Sharing Your Cancer Diagnosis: You Have Options

The decision to share information about your medical condition with other people is a very personal decision.

There are many reasons why someone would want to disclose their diagnosis, such as for support from their friends and family.
But there are equally as many reasons why someone would want to keep their diagnosis private.

For example, you may have a job where you think disclosure might impact your employment, you may not want to be treated differently, or you may just be a private person.

Many people were surprised to learn that actress, Kelly Preston, passed away from breast cancer, because she had not been public with her diagnosis.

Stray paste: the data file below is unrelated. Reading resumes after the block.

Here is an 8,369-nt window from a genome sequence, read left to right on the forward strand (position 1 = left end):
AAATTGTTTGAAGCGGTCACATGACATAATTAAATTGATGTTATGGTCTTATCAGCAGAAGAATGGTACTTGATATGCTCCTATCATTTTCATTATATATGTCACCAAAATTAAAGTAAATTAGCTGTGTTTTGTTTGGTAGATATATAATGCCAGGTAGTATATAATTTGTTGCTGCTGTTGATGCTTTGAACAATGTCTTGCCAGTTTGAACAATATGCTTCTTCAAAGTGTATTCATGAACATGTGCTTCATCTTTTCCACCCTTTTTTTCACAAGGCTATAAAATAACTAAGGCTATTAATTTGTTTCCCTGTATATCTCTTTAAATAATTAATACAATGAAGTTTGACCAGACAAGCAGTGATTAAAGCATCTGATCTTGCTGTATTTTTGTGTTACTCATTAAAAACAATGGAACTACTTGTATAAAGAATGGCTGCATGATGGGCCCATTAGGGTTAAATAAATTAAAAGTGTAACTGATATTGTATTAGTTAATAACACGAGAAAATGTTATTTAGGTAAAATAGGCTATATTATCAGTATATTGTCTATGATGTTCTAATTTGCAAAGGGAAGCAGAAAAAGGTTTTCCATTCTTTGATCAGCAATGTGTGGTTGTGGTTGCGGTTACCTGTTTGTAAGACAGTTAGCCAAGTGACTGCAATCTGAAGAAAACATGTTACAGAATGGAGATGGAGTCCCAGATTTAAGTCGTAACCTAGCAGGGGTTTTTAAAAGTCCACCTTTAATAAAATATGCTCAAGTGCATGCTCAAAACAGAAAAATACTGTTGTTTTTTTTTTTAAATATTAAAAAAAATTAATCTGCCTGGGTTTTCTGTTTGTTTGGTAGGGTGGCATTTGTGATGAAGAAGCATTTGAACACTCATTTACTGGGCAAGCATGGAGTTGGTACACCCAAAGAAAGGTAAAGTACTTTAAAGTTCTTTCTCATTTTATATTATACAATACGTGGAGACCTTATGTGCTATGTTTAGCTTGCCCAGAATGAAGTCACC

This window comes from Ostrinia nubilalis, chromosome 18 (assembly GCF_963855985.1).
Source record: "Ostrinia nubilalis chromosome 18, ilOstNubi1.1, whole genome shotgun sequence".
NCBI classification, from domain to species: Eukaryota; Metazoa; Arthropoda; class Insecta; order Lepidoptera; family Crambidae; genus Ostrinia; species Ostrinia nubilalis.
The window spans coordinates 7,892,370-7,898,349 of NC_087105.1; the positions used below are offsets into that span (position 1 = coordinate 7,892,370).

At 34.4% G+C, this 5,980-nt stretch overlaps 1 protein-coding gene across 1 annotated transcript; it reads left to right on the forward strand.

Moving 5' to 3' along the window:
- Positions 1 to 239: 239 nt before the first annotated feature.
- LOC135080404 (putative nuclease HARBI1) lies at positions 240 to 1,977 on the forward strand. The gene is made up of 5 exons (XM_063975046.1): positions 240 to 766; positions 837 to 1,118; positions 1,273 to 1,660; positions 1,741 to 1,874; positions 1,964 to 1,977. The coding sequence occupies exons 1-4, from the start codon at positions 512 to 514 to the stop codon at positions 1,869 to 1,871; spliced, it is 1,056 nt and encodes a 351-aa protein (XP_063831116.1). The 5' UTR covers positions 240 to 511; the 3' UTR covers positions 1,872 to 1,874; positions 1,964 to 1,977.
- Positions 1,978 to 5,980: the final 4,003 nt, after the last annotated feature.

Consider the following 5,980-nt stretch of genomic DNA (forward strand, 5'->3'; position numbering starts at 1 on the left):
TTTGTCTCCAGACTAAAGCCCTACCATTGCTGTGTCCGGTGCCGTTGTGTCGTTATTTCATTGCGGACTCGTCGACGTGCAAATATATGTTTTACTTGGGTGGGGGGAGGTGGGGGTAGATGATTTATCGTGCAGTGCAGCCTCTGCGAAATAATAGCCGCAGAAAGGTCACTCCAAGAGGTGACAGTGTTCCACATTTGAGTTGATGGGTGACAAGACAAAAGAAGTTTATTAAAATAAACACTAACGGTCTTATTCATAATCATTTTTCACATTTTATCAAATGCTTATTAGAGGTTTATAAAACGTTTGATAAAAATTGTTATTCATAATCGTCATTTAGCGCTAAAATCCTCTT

When someone is diagnosed with cancer there is a lot of information to process and decisions to make. While disclosure decisions are often not a priority, they are still important to consider, sooner, rather than later. And, it is important that people understand that they have choices and that the law provides privacy protections.

Triage Cancer has a number of resources that cover those protections and the choices that you have:

Triage Cancer Quick Guide to Disclosure, Privacy, & Medical Certification Forms
Triage Cancer Webinar on Disclosure After a Cancer Diagnosis

We even have a resource for health care professionals to support them in helping their patients make disclosure decisions and complete certifications forms, such as for FMLA leave and reasonable accommodations under the ADA.

There are also some key things to consider about disclosure when you are thinking about crowdfunding or participating in cancer community adventures or camps.

For more information about your employment rights, visit

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